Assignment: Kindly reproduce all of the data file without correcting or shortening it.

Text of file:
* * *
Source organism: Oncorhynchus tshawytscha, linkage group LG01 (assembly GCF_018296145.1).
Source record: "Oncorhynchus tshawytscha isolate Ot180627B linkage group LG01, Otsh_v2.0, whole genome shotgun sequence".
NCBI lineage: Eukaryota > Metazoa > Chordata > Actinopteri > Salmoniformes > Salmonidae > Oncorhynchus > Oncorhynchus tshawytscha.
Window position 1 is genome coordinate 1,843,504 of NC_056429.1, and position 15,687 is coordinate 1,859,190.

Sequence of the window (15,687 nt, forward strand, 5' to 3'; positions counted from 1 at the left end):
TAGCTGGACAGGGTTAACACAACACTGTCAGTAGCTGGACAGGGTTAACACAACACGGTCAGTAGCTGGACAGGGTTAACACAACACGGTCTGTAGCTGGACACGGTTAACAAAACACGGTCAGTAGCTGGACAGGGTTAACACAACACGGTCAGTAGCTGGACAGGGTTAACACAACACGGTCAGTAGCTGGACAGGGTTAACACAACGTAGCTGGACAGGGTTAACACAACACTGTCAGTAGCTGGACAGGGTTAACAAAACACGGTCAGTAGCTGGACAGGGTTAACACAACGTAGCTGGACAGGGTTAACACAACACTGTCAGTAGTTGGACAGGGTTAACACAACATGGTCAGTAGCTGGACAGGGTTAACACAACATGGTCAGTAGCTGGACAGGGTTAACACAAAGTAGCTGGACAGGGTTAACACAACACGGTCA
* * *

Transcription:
Source organism: Oncorhynchus tshawytscha, linkage group LG01 (assembly GCF_018296145.1).
Source record: "Oncorhynchus tshawytscha isolate Ot180627B linkage group LG01, Otsh_v2.0, whole genome shotgun sequence".
NCBI lineage: Eukaryota > Metazoa > Chordata > Actinopteri > Salmoniformes > Salmonidae > Oncorhynchus > Oncorhynchus tshawytscha.
Window position 1 is genome coordinate 1,843,504 of NC_056429.1, and position 15,687 is coordinate 1,859,190.

Sequence of the window (15,687 nt, forward strand, 5' to 3'; positions counted from 1 at the left end):
TAGCTGGACAGGGTTAACACAACACTGTCAGTAGCTGGACAGGGTTAACACAACACGGTCAGTAGCTGGACAGGGTTAACACAACACGGTCTGTAGCTGGACACGGTTAACAAAACACGGTCAGTAGCTGGACAGGGTTAACACAACACGGTCAGTAGCTGGACAGGGTTAACACAACACGGTCAGTAGCTGGACAGGGTTAACACAACGTAGCTGGACAGGGTTAACACAACACTGTCAGTAGCTGGACAGGGTTAACAAAACACGGTCAGTAGCTGGACAGGGTTAACACAACGTAGCTGGACAGGGTTAACACAACACTGTCAGTAGTTGGACAGGGTTAACACAACATGGTCAGTAGCTGGACAGGGTTAACACAACATGGTCAGTAGCTGGACAGGGTTAACACAAAGTAGCTGGACAGGGTTAACACAACACGGTCA